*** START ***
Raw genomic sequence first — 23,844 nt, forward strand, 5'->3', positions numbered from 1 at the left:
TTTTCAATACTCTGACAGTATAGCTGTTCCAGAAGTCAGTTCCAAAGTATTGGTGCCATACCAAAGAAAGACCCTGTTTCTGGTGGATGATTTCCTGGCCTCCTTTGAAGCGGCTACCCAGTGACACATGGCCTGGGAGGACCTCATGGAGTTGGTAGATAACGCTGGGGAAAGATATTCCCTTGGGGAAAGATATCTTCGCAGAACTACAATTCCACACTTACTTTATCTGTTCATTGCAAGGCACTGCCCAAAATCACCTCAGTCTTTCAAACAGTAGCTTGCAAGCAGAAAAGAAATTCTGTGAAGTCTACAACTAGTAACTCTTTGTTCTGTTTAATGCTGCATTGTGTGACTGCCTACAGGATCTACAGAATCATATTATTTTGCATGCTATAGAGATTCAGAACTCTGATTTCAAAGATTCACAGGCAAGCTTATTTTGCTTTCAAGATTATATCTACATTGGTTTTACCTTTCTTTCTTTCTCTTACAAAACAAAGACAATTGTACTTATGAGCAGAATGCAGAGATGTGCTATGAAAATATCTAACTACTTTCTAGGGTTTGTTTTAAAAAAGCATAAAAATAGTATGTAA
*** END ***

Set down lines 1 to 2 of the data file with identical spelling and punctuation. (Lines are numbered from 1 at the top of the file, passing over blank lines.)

Raw genomic sequence first — 23,844 nt, forward strand, 5'->3', positions numbered from 1 at the left:
TTTTCAATACTCTGACAGTATAGCTGTTCCAGAAGTCAGTTCCAAAGTATTGGTGCCATACCAAAGAAAGACCCTGTTTCTGGTGGATGATTTCCTGGCCTCCTTTGAAGCGGCTACCCAGTGACACATGGCCTGGGAGGACCTCATGGAGTTGGTAGATAACGCTGGGGAAAGATATTCCCTTGGGGAAAGATATCTTCGCAGAACTACAATTCCACACTTACTTTATCTGTTCATTGCAAGGCACTGCCCAAAATCACCTCAGTCTTTCAAACAGTAGCTTGCAAGCAGAAAAGAAATTCTGTGAAGTCTACAACTAGTAACTCTTTGTTCTGTTTAATGCTGCATTGTGTGACTGCCTACAGGATCTACAGAATCATATTATTTTGCATGCTATAGAGATTCAGAACTCTGATTTCAAAGATTCACAGGCAAGCTTATTTTGCTTTCAAGATTATATCTACATTGGTTTTACCTTTCTTTCTTTCTCTTACAAAACAAAGACAATTGTACTTATGAGCAGAATGCAGAGATGTGCTATGAAAATATCTAACTACTTTCTAGGGTTTGTTTTAAAAAAGCATAAAAATAGTATGTAA